“You guys have a perception of Africa, and there are so many people who are saying, ‘Until I saw your page, I legit thought Africa was still totally underdeveloped.’ The funny thing is, where I live, it’s not even the good part of Nigeria,” he explains. “Now, if you go to places like Banana Island in Lagos, it’s absolutely mad, man. You have to see it.”
Nevermind the luxuries of pricier neighborhoods — Kalu’s eyes gleam as he talks about the peace and quiet he experiences every day in his village, situated far from main roads and surrounded by the wildness of untouched nature. And with TikTok in mind, he plans to travel across Africa to create more videos and shed more assumptions. It still bothers him that international media purposely seek out the most impoverished people and places. “I didn’t know we live in huts. Or that we don’t have cars. Or that 70 percent of Africa is starving,” he deadpans. “When American media come here, they aren’t worried about the good. They want to go to the bad. Maybe their mind is, they want to go there to help those people. But if they’ve been trying to help those people, they should have done something tangible by now.”
He’s less sure when it’ll be appropriate and safe to travel out of Nigeria, or how exactly he can fund such an adventure — TikTok doesn’t include African creators in its creator fund, so for now, the Dede UK account only makes money off of livestream gifts and a fledgling merch line. Still, Kalu never expected he would hit it so big on social media amid a truly depressing year, and he tells me that showing a much more nuanced story of Africa remains his long-term goal.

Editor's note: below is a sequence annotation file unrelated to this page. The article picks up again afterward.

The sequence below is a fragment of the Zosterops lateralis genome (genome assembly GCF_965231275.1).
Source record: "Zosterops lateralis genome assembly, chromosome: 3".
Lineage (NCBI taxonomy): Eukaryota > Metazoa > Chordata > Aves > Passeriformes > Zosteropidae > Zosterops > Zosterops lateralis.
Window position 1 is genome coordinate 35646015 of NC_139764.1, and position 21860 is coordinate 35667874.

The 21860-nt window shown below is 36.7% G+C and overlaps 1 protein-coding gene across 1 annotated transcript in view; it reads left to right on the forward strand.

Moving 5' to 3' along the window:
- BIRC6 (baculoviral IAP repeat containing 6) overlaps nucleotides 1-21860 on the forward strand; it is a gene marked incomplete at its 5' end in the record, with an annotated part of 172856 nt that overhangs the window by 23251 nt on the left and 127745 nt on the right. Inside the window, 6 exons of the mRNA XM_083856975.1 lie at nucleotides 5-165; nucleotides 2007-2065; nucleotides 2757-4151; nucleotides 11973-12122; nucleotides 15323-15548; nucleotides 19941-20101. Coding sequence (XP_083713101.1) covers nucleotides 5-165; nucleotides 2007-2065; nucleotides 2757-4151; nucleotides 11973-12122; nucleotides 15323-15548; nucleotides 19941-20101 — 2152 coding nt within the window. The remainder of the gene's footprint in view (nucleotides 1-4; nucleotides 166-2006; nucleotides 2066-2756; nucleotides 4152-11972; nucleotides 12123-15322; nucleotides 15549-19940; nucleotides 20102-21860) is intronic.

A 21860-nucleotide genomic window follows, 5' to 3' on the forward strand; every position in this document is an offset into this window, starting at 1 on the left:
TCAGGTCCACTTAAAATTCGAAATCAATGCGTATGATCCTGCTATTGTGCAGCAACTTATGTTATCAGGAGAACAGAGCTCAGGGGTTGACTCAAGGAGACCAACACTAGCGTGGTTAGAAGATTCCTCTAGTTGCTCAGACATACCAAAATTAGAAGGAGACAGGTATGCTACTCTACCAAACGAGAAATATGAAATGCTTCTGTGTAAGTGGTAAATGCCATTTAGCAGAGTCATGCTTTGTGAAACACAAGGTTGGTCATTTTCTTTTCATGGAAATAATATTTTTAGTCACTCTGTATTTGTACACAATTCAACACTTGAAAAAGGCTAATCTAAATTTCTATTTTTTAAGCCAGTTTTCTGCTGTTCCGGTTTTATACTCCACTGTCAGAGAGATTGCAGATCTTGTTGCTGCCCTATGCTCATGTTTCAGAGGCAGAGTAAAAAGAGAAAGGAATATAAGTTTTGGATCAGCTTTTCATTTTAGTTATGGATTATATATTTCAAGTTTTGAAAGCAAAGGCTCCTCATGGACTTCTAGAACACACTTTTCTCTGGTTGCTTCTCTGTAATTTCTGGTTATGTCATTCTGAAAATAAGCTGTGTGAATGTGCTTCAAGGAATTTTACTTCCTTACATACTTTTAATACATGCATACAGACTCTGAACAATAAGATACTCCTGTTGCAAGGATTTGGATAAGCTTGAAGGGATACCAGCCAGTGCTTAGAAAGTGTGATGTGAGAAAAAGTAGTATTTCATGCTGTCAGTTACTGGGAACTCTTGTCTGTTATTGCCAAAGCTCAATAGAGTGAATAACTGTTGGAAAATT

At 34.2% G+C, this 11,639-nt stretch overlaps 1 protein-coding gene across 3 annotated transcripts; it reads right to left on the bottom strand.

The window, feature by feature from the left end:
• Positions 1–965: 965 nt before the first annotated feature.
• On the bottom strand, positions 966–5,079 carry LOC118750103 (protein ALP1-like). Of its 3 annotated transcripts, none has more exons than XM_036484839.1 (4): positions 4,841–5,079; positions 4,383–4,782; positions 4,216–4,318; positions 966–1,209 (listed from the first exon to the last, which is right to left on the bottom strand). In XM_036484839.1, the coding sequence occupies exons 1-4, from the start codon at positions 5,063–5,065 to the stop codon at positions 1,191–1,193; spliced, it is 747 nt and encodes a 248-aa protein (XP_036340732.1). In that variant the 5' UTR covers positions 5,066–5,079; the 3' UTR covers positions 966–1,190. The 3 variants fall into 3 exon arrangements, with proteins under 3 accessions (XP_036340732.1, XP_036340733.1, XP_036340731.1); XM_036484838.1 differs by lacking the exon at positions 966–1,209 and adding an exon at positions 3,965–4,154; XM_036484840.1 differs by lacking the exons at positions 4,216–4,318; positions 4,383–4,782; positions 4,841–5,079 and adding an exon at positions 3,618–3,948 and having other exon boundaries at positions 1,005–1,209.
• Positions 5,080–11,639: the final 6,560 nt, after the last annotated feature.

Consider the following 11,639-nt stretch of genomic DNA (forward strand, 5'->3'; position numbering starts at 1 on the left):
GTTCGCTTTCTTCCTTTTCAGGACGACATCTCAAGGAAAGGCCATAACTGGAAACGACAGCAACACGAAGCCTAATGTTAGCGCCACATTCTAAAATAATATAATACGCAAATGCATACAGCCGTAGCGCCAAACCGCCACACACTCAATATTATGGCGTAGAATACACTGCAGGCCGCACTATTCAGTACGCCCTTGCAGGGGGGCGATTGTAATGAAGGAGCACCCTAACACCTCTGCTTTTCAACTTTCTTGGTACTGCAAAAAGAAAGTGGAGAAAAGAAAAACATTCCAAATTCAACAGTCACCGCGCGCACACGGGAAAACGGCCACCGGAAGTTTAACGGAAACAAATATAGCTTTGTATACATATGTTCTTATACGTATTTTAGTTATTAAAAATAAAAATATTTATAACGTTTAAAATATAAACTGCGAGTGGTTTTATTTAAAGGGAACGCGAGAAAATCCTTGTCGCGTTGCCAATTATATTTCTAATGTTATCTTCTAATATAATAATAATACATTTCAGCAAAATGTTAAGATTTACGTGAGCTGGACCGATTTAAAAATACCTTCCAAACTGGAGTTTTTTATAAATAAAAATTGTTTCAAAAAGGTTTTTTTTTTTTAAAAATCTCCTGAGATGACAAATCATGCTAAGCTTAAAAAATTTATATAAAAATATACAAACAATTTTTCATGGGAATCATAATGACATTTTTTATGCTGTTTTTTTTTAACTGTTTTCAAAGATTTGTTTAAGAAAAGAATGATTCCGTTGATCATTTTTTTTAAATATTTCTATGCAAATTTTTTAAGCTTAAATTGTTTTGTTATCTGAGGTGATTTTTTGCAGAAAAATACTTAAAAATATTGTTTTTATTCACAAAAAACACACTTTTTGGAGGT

His messaging appears to be working, given the kinds of comments he’s been getting more recently:
It shouldn’t take the endless TikToking of a 22-year-old in Nigeria to dispel Americans’ superiority complex over an Africa that only exists in their minds. But this lawyer-to-be has found a calling in witty arguments about his homeland — and he’s making a convincing case, one glass of water at a time.